Nigerian money offers
Nigerian money offers usually involve letters from a government official appealing for help to move millions of dollars out of Nigeria and into your personal bank account in exchange for 20%-25% of the total.
You are told to give your bank and other personal information and wait for the transfer. You're then contacted to pay fees for taxes, bribes, lawyers and other costs before the money is transferred.
The money never comes, you lose the fees you've sent and you may also lose your savings since the scam artists now have your bank account numbers. According to the AARP Web site, American victims lose a million dollars a day to this scam.
Don't respond to e-mail, letters or faxes from Nigeria regarding offers like this and never travel abroad to meet the sender. Many who have were robbed or held for ransom. One American was killed, said the AARP site.
Canadian lottery scam
Arizona Attorney General Terry Goddard was warning seniors to be wary of fraudulent telemarketers saying that they have won prizes in the Canadian lottery. Calls have originated from Canadian cities and also from New York. An 83-year-old Phoenix woman apparently lost $100,000 in one case that Goddard investigated.
One version of the scam has a man claiming to be a lawyer telling victims that the Canadian courts have been ordered to pay millions to U.S. consumers who have played the Canadian lottery. You are instructed to send a processing fee before you can get your money.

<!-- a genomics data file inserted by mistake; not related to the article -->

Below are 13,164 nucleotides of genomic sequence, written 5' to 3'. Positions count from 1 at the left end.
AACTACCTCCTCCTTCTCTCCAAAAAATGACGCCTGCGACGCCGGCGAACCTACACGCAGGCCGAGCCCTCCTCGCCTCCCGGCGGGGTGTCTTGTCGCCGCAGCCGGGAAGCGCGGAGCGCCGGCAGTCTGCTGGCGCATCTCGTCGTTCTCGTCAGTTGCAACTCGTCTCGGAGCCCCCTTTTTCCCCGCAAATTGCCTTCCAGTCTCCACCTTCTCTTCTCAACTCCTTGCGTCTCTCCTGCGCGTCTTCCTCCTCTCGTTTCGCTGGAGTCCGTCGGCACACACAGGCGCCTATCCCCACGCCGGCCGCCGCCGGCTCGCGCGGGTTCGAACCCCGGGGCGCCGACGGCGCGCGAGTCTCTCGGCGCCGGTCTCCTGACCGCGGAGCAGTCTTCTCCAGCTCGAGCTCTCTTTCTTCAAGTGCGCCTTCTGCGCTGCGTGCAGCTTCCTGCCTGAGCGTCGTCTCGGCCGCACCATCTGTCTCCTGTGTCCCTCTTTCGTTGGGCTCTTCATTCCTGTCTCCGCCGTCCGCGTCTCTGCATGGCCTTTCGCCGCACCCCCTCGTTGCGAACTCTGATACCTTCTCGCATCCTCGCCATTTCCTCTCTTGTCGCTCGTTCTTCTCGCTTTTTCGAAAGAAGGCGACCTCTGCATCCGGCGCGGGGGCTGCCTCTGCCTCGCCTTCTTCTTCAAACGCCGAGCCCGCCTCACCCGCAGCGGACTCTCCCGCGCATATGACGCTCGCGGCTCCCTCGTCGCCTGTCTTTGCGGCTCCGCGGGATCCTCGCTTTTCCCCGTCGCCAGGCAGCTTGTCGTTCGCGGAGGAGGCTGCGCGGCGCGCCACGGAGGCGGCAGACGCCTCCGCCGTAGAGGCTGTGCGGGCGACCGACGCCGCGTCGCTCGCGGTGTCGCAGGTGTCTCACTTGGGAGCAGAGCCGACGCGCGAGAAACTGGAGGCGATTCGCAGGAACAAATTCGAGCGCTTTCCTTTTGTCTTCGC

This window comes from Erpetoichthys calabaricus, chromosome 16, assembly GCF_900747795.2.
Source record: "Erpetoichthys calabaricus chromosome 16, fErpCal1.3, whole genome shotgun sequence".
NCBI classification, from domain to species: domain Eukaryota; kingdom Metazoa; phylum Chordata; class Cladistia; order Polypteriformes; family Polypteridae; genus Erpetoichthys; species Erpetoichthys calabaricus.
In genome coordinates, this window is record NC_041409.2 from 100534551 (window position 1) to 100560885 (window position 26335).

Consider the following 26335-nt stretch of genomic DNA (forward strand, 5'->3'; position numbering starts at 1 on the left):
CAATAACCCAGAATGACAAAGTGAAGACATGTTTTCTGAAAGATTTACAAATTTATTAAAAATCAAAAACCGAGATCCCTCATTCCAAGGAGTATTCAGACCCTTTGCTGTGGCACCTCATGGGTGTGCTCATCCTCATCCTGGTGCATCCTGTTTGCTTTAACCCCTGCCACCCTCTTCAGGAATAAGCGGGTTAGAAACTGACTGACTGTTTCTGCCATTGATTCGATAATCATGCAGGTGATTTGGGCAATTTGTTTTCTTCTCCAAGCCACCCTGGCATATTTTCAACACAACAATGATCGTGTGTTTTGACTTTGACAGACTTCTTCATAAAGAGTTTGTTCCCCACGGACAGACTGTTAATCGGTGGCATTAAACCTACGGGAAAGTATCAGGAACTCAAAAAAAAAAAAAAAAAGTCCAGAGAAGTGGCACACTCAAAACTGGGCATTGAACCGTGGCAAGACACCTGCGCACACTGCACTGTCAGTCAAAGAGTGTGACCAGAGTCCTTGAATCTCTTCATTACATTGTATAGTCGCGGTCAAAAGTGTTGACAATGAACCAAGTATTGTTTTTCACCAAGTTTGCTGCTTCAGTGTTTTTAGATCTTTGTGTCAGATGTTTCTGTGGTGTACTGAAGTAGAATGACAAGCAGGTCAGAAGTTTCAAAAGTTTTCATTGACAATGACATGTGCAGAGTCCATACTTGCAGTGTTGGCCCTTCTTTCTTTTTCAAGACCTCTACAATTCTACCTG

Another variation has someone calling to say you've won a prize in a special Canadian lottery. You're asked to send a cashier's check to pay for Canadian customs.
Tickets for the real Canadian lottery are sold in each Canadian province. As in United States lotteries, you can't be a winner unless you buy a ticket. Canadian officials don't contact winners and you never have to send cash to get your prize, according to Goddard.
In similar scams, victims may be told that they have won a large lottery or sweepstakes prize, but to collect it they must pay a fee, taxes or customs duties. When a victim pays the fee to claim their prize, counterfeit checks are sent. Legitimate sweepstakes and lotteries do not ask for money from winners.
Scammers may also claim to be an official dispersing a court settlement. Fees, taxes or custom duties are also expected. Con artists may also offer fraudulent loans for a fee.
Telemarketers may take a variation of a name of a legitimate charitable organization or claim to be from a police or firefighter's organization as they request donations by phone. Some may also ask for victims to renew magazine subscriptions.
Telemarketing fraud is an international problem, said the Royal Canadian Mounted Police website. A good rule of thumb is "If it sounds too good to be true, then it probably is!" they note.
Their site cautioned against believing that everyone calling with a promotion or investment opportunity can be trusted.
Don't buy or invest in a product or service without carefully checking out the company and its offers. Request documentation in writing to verify product claims or that the company exists. Real companies will be happy to send you information.
Don't ever feel pressured to send money for a special offer or deal or for a prize that will only be available for a few hours.
Never give out information about your bank accounts, credit cards or finances to a caller.
Beware of companies that ask for payment in cash.
Don't be afraid to hang up the phone.